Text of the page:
#8

Now THAT is very telling about just how much the CHURCH values private revelation.


#9

I couldn’t find one on vatican.va, but I found a couple (not sure how accurate they are):

catholicdoors.com/isit/approved.htm

and this

catholic.net/rcc/Periodicals/Faith/may-june99/Apparitions.html


#10

[quote=Adrift]The site I used uses a very narrow view of approval. It is not universally approved but there is an approval from the Bishop.
[/quote]

Without doing tons of research about Medjugorie in old threads containing hundreds of posts, it seems to me that this, too, was only approved by the local bishop, but not the Holy See. As such, the forum does not permit discussion on that apparition.

I’m at a loss to know the purpose of original poster and subsequent renewal of the thread. :confused:
I did not read anything in the deleted thread that denoted what the advocates feel our obligation should be. Nor did I find respect of the Church’s teaching that apparitions are left up to individual’s devotion and the attraction of personal grace, and are not obligatory for belief — including the prominent Church-approved apparitions such as Lourdes, Fatima and Guadalupe.


#11

According to this, Akita is fully approved:

apparitions.org/

APPROVAL CODES:
**http://www.apparitions.org/pictures/star.gif - Full Church Approval
http://www.apparitions.org/pictures/disapproval.gif - Disapproval by the Church
B - Bishop Letter (Reference) ** **MAJOR APPARITIONS OF JESUS AND MARY **


#12

But can we trust that site?


#13

If it helps, this link to a 1999 article from catholic.net (which is a reputable web site I believe :slight_smile: ) does list Our Lady of Akita as one of the approved Marian apparitions (scroll down) along with Fatima and more well known (and some other lesser known) apparitions. . .and it gives some good reasons why knowledge of the messages can be important to us as individuals. Certainly it appears John Paul 2 thought these private revelations could be helpful to many. catholic.net/rcc/Periodicals/Faith/may-june99/Apparitions.html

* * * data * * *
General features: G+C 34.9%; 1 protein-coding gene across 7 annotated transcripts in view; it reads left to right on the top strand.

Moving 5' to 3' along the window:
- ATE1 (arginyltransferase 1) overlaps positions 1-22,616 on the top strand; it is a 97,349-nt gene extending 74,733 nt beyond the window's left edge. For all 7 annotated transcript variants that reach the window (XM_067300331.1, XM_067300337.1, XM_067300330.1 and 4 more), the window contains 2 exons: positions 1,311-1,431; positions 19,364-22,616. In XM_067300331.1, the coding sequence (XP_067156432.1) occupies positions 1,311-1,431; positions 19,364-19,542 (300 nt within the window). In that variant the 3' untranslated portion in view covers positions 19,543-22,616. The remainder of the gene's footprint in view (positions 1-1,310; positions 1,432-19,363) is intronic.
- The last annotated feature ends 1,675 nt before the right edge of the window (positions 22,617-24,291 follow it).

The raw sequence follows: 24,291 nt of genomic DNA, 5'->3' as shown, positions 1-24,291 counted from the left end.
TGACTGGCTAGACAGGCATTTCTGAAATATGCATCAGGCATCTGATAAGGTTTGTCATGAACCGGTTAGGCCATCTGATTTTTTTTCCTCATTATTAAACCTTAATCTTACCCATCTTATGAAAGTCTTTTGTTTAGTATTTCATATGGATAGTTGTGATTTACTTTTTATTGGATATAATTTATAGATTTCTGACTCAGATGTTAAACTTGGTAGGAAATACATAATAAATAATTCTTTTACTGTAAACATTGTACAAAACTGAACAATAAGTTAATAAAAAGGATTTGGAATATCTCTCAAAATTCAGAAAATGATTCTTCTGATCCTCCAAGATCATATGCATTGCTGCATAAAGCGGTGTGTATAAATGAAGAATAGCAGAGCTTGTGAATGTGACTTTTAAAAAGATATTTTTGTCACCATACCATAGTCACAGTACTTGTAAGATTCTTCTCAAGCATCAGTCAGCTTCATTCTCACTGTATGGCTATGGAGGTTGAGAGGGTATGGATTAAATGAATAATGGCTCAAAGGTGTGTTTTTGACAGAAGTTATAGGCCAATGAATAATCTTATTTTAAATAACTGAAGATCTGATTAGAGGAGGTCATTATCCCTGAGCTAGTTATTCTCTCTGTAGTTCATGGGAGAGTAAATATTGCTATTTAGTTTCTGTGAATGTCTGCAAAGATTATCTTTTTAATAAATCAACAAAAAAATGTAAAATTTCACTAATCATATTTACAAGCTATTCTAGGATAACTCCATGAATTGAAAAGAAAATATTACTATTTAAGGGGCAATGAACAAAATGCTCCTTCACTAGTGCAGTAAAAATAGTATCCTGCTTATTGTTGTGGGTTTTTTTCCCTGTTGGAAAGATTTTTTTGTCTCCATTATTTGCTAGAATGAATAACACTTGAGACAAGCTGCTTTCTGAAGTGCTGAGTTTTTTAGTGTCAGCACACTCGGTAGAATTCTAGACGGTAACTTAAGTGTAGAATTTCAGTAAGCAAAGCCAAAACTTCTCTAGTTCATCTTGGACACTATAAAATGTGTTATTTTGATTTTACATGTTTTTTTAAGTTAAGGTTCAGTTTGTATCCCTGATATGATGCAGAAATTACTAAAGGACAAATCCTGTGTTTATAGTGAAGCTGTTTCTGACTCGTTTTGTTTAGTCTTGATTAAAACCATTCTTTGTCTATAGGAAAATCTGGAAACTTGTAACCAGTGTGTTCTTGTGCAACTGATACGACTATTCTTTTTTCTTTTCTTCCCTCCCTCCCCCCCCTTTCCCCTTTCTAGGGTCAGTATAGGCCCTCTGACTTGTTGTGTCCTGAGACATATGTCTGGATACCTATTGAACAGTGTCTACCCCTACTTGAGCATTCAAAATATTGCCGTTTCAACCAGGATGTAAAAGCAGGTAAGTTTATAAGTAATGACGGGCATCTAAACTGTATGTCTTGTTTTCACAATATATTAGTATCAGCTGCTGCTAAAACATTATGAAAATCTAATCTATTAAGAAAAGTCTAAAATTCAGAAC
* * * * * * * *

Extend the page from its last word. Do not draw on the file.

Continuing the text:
Of course, no one is obliged to have a devotion to Our Lady of Akita or Our Lady of Fatima, or to ‘know’ about them. . .but one also has to consider that what that means is that one can say, “I don’t really know or care to know about XX Marian apparition” but one cannot say, “I don’t accept it or anything about it.”

Since the Church has judged the apparitions ‘worthy of belief’ and containing nothing against Catholic teaching, rejection of the teachings simply on the basis that "they’re private revelation so they have no value’ is just plain wrong.

So many people can say that they don’t care to know the mesages of Fatima or Akita. I can’t call them** wrong** but there’s a provisio–

Provided the people who do not want to know or accept anything from “private revelation” are following and fully accepting ‘public revelation’, they are absolutely in line with Church teachings.

However, one cannot make the mistake of assuming that because something is mentioned in a ‘private’ revelation’, that it is only to be ‘employed’ by those who believe in the private revelation.

The revelations all call, for example, for prayer, and penance. These are things which we are all called to in public revelation as well, not only in private revelation. So to say that, "just because a Marian apparition spoke of having to do prayer and penance doesn’t mean that I have to do it, because apparitions are private revelations and I don’t have to believe’ would be specious reasoning, and dangerous as well.